Extending Credit Strategies: The 5 “Cs” of Credit
Extending credit to a customer is about taking on a certain level of risk. There is no secret formula or mathematical equation that ensures you’re making the right decision. But by applying the 5 Cs of Credit, you can at least, make an informed one.
Number One: Character
What do you know about the customer? Has he exhibited integrity in former business dealings? Does he keep his word? One way to handle those of questionable integrity is to get references. What are other business contacts saying about him? The important thing is, a person can have the ability to pay, but if they don’t keep their word or are in some way untrustworthy, they are a risk you don’t want to take. It’s obvious that those who betray trust aren’t good candidates for extended credit.
Number Two: Collateral
By taking a lien, you’re staking a claim to your customer’s assets. In that case, you become their secured creditor. It goes without saying that you don’t want to go back and re-claim products you’ve sold to your customer in the event that he doesn’t pay his invoices. But by using a security agreement and financial statement, that’s exactly what you can do.
Number Three: Capacity
Capacity is all about cash flow. Most businesses experience the ebbs and flows of cash flow right along with the nation’s economic health (or lack thereof). Even the most responsible and conscientious customer can experience a turn of events that throws a kink in the works. But the bottom line is, can your customer still pay you even when there’s a temporary hitch in his cash flow?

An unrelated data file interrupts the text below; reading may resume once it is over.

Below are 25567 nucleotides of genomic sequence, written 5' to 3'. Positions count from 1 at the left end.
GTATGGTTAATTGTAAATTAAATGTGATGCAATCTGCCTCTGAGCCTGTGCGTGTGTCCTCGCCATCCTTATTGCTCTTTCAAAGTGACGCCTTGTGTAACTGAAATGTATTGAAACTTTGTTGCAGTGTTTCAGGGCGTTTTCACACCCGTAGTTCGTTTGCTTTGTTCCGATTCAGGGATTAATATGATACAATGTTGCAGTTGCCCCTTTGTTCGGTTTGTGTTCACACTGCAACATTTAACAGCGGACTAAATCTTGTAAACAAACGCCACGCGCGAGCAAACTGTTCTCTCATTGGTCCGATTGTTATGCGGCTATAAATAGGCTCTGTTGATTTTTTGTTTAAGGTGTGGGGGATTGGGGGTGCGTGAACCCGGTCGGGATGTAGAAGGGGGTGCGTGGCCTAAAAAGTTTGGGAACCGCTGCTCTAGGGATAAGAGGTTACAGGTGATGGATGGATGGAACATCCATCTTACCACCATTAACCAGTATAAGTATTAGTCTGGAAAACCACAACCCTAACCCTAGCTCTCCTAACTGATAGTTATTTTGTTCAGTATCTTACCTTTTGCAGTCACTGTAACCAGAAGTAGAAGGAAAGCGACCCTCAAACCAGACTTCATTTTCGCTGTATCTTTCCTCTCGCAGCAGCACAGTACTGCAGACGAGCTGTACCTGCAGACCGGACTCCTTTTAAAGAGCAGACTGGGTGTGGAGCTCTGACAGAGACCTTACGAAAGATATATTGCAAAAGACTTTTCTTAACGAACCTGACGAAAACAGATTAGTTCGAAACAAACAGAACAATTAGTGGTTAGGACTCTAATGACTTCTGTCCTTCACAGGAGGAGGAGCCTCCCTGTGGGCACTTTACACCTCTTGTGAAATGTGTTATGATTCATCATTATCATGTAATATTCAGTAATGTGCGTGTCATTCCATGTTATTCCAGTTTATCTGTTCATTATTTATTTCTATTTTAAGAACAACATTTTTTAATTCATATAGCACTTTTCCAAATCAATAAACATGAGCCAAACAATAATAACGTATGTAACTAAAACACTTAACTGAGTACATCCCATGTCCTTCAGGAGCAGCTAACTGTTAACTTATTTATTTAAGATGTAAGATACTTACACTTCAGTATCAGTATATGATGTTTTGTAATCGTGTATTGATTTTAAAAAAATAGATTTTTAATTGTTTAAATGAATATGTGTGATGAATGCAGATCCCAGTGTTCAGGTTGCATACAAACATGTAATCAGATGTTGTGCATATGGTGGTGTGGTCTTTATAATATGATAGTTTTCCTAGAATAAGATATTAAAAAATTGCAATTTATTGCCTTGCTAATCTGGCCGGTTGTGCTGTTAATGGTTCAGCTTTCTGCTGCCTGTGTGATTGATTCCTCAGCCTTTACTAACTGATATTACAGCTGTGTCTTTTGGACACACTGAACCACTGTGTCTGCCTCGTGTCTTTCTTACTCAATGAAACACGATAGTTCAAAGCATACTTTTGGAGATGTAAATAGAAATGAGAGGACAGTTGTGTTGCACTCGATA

Number Four: Capital
What’s your customer’s net worth? By comparing several financial statements, you’ll be able to see any trends upward or downward. If net worth is increasing each year, then capital is being put into the company.
Number Five: Conditions
The economy and market conditions play a role in everything across the board in business. For certain customers, tough economic times can be particularly challenging. When conditions are good, orders come in and the money flows. When they’re not, well … they’re not and your customer may react to it by letting some bills slide. When that happens, it’s time to tighten up your policies.
To determine which of your customers is the bigger risk to you, start by taking into consideration the Five C’s of Credit. It’s a great beginning point before you make any credit decisions.